0.03
X[f]
0.02
0.01
0
-0.01
-1
-0.8
-0.6
-0.4
-0.2
0
f
0.2
0.4
0.6
0.8
1
4
x 10
From the frequency domain analysis, we will see this signal is not band limited,
meaning f m is infinite, so the Nyquist rate ( f Nyq = 2 f m ) is infinite.
(b)
x(t ) = 7 sinc(40t ) cos(150π t )
X[ f ] =
=
7
⎛ f ⎞ 1
rect ⎜ ⎟ * ⎡⎣δ ( f − 75 ) + δ ( f + 75 ) ⎤⎦
40
⎝ 40 ⎠ 2
7 ⎡
⎛ f − 75 ⎞
⎛ f + 75 ⎞ ⎤
rect ⎜
⎟ + rect ⎜
⎟⎥
⎢
80 ⎣
⎝ 40 ⎠
⎝ 40 ⎠ ⎦
Shown as:
X[f]
0.1
0.05
0
-100
-80
-60
-40
-20
0
f
20
40
60
80
100
Frequency analysis shows f m = 95Hz , so the Nyquist rate f Nyq = 2 f m = 190Hz .
Signal:
34.
x(t ) = 10sin(8π t )
T0 = 1/ 4 s ; f 0 = 4Hz ; f Nyq = 8Hz ;
As shown in figure (solid, black), and x[n] formed by sampling x(t ) at
f s = 2 f Nyq = 16Hz (black).
fs =2fNyq
10
x(t)
5
0
-5
-10
0
0.05
0.1
0.15
0.2
0.25
t
f f
0.3
0.35
0.4
0.45
0.5
In order to yield exactly the same samples when sampled at the same times, there are
two cases:
① x(t ) = 10sin(2π f k 1t ) , where f k1 = kf s + f 0 , k is an integer.
As shown in the figure (dashed, blue) for k = 1
② x(t ) = −10sin(2π f k 2t ) , where f k 2 = kf s − f 0 , k is an integer.
As shown in the figure (dashed, red) for k = 1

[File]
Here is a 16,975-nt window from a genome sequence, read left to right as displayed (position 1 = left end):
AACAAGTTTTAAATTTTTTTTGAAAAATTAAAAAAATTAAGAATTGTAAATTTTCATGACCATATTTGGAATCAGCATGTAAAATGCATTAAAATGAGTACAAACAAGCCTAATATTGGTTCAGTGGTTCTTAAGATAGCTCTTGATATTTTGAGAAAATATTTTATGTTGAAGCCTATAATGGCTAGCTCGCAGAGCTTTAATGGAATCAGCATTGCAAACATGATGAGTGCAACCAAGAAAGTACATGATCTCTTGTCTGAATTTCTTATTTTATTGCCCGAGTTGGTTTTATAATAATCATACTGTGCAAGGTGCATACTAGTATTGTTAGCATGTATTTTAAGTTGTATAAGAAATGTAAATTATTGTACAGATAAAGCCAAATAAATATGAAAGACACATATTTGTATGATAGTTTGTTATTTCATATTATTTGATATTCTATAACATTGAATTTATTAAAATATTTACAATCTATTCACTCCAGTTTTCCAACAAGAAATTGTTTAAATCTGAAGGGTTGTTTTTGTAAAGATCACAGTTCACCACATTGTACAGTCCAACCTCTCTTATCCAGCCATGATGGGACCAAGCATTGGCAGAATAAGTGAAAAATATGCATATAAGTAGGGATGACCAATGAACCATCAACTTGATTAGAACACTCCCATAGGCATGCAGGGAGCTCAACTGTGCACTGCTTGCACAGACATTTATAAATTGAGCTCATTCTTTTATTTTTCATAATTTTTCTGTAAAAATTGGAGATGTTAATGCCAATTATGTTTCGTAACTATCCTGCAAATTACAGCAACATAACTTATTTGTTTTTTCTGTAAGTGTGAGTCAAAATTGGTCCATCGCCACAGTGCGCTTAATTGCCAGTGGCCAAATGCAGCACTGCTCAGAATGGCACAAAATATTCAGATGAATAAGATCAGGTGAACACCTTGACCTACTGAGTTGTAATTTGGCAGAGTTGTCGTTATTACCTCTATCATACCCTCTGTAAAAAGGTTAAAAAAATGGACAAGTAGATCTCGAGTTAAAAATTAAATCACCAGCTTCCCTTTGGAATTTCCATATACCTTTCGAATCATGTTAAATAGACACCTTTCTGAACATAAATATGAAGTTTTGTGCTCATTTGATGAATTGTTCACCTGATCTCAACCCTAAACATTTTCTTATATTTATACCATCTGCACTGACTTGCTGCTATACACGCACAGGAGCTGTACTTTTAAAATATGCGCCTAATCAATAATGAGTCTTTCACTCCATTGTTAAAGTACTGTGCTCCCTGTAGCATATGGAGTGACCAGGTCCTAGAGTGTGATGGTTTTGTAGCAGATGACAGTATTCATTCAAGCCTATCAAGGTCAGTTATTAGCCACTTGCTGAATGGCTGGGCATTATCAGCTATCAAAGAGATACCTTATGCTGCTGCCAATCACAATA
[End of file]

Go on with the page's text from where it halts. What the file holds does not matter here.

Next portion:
CODE:
clear all,
t = 0:0.001:0.5;
y0 = 10*sin(8*pi*t);
figure(1),subplot(2,1,1),plot(t,y0,'-k')
xlabel('t'),ylabel('x(t)'),hold on
t1 = 0:1/16:0.5;
y1 = 10*sin(8*pi*t1); %Sample at twice Nyquist rate
figure(1),subplot(2,1,1),stem(t1,y1,'fill','k');
title('f_s=2f_{Nyq}'),
y1_1 = 10*sin(40*pi*t); %T1=1/20, yields the same sample as original one
figure(1),subplot(2,1,1),plot(t,y1_1,'--b');
y1_2 = -10*sin(24*pi*t); %T1=1/12, yields the same sample as original one
figure(1),subplot(2,1,1),plot(t,y1_2,'--r'); hold off
39. (a) x(t ) = 8 + 3cos(8π t ) + 9sin(4π t )
The period of this signal should be the least common multiple of
cos(8π t ) ) and
1
(the period of
4
1
1
(the period of sin(4π t ) ), which yields T0 = s . By frequency analysis,
2
2
we can find f m = 4Hz , so f Nyq = 2 f m = 8Hz . In order to exactly describe the signal,
sampling frequency f s should larger than Nyquist rate f Nyq . Within a period of
1
s,
2
1
sample values should larger than T0 f Nyq = ⋅ 8 = 4 and must be a integer, which
2